The next generation of nuclear power sources, Gen. IV, will include an emphasis on small, modular reactor (SMR) designs, which will allow for standardized, factory-based manufacturing and flexibility in the design of power plants by utilizing one or several modular reactor units in parallel. One of the reactor concepts being investigated is the Molten Salt Reactor concept (MSR), which utilizes a molten salt flow loop to cool the reactor and transfer heat to the power conversion cycle (PCS).Here, the use of a supercritical carbon dioxide (S-CO2) Brayton cycle is assumed for that PCS. The purpose of this thesis is to investigate the heat exchange between these two systems and to determine the suitability of a common heat exchanger concept, the shell-and-tube heat exchanger (STHE). This was accomplished using a code written in Python programming language that optimized the geometry ofa baffled STHE for a range of conditions the reflect MSR power plants currently in the design or concept stages. Star-CCM+ computational fluid dynamics (CFD)software was used to visualize the flow patterns of molten salt and CO2 in these STHE designs, and it was also used to determine heat transfer coefficients and pressure drops. These values were compared to those calculated by the optimizer code in order to validate its results. Finally, modularity analysis was performed for these STHE designs. Trends were generalized from these results that will contribute to judgments about the suitability of STHE’s for use with MSR’s and S-CO2.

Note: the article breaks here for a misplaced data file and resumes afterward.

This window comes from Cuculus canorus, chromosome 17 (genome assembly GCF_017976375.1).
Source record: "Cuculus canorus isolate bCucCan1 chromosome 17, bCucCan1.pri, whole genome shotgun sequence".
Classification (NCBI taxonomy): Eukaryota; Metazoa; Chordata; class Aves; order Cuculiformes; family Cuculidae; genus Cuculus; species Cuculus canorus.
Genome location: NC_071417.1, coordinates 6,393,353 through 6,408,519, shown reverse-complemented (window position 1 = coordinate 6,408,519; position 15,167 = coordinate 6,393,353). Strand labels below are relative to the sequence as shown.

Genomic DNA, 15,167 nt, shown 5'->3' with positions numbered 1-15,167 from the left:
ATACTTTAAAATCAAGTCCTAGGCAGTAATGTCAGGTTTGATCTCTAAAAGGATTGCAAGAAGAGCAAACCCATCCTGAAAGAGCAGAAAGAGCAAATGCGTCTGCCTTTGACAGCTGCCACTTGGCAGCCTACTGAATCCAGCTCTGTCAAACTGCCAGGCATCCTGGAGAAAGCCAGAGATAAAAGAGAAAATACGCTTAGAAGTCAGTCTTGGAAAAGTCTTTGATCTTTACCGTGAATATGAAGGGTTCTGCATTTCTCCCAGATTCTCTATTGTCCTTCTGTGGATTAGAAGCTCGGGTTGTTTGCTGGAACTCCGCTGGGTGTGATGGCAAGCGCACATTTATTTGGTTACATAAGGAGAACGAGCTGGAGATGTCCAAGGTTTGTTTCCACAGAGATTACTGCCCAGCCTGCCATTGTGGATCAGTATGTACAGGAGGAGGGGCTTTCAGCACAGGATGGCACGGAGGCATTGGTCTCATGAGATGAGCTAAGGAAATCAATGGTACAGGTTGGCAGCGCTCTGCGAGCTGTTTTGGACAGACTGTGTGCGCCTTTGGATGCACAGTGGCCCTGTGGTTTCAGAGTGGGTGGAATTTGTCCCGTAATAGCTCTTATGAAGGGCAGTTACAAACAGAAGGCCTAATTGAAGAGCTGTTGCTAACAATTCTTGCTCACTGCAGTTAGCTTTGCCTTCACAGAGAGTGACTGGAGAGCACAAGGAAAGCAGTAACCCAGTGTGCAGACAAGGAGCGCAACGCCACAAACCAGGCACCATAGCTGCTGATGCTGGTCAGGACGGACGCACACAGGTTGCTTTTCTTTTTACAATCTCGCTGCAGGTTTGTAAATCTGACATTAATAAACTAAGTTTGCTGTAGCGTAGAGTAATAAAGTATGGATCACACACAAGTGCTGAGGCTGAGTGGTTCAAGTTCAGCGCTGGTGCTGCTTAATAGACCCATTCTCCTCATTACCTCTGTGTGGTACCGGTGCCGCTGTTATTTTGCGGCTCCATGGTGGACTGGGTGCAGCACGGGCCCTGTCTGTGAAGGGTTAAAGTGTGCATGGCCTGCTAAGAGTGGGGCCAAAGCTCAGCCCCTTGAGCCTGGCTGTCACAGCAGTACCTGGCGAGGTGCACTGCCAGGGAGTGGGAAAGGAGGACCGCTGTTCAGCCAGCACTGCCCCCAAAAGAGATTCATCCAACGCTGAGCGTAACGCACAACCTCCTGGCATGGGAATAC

Thesis Completion




Thesis Chair/Advisor

Kapat, Jayanta


Bachelor Science in Aerospace Engineering (B.S.A.E.)


College of Engineering and Computer Science


Mechanical and Aerospace Engineering



Access Status

Open Access

Release Date